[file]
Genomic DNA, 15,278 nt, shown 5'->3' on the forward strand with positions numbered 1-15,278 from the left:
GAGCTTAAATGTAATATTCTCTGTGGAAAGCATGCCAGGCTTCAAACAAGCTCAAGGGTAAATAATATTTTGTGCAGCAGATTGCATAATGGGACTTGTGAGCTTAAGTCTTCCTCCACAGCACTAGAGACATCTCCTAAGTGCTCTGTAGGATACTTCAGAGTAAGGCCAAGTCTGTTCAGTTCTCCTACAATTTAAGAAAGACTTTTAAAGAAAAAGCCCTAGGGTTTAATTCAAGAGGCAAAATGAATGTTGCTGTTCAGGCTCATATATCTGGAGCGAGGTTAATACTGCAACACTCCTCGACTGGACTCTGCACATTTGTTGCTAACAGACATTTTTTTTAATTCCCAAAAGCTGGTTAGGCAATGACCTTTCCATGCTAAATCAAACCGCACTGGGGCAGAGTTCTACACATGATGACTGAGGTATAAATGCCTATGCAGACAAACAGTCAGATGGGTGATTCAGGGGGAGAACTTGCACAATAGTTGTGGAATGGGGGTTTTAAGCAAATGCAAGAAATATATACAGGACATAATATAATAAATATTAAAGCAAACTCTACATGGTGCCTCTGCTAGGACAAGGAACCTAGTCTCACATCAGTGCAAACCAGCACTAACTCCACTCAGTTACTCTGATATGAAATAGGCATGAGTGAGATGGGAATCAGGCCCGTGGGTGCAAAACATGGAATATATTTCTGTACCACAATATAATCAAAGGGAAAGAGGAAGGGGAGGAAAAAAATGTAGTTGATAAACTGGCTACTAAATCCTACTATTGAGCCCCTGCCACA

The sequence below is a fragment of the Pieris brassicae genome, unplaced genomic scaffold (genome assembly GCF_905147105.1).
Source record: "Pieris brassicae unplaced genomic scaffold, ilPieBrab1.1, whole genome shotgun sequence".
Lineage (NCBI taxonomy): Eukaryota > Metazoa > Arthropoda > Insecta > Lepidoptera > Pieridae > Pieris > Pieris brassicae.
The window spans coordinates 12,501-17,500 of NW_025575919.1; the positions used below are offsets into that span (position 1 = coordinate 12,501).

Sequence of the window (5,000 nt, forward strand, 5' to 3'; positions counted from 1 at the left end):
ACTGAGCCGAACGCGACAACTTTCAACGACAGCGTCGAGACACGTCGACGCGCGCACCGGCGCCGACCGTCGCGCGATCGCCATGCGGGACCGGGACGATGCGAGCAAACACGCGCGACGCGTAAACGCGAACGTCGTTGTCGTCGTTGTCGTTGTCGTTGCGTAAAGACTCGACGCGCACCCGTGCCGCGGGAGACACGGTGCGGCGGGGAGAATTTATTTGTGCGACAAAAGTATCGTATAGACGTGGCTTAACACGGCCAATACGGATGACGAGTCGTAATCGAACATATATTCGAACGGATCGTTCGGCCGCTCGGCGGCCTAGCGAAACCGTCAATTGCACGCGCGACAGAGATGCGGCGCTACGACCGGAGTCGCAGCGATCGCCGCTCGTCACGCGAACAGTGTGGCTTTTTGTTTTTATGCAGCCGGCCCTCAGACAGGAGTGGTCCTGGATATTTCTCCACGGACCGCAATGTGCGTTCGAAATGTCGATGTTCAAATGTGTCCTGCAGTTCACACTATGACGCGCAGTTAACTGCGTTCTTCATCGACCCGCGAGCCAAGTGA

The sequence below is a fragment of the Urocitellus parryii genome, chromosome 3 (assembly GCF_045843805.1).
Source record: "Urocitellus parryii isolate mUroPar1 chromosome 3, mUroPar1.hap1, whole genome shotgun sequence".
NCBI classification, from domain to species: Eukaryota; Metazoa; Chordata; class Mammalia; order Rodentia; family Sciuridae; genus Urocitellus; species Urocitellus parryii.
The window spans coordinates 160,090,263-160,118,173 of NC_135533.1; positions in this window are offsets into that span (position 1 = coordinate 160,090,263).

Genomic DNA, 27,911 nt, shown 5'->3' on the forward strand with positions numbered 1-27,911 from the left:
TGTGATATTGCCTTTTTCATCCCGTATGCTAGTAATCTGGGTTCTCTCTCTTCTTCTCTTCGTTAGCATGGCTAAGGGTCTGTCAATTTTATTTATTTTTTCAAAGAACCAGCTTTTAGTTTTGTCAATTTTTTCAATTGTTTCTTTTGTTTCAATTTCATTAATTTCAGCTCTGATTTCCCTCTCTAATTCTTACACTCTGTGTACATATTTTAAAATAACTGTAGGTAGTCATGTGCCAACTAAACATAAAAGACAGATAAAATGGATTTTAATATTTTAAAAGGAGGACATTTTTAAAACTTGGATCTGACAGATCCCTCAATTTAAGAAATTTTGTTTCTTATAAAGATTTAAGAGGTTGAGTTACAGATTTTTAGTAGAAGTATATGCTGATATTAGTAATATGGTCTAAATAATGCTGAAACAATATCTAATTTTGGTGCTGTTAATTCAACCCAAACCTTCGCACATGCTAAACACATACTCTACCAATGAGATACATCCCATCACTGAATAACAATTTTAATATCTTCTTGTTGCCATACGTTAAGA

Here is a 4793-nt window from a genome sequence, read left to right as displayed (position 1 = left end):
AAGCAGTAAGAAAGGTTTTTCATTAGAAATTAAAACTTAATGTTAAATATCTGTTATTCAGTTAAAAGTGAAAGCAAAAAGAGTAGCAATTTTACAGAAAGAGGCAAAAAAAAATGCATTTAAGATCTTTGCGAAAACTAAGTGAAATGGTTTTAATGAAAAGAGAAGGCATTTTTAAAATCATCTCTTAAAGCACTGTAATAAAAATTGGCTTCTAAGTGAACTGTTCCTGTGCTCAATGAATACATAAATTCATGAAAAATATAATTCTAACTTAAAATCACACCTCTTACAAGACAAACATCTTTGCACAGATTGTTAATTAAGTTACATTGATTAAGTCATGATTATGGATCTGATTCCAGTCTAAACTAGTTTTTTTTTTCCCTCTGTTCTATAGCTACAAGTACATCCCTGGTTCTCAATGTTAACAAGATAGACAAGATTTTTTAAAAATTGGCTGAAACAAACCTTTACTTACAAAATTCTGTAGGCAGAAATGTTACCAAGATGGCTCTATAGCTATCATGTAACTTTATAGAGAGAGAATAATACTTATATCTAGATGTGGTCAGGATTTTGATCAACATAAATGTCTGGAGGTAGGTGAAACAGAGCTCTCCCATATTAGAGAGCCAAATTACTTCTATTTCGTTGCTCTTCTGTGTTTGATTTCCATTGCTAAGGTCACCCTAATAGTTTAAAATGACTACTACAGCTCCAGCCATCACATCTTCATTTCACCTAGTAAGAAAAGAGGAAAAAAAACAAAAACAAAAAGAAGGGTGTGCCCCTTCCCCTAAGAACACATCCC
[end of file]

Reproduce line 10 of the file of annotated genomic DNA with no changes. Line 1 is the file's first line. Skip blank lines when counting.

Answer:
Source record: "Urocitellus parryii isolate mUroPar1 chromosome 3, mUroPar1.hap1, whole genome shotgun sequence".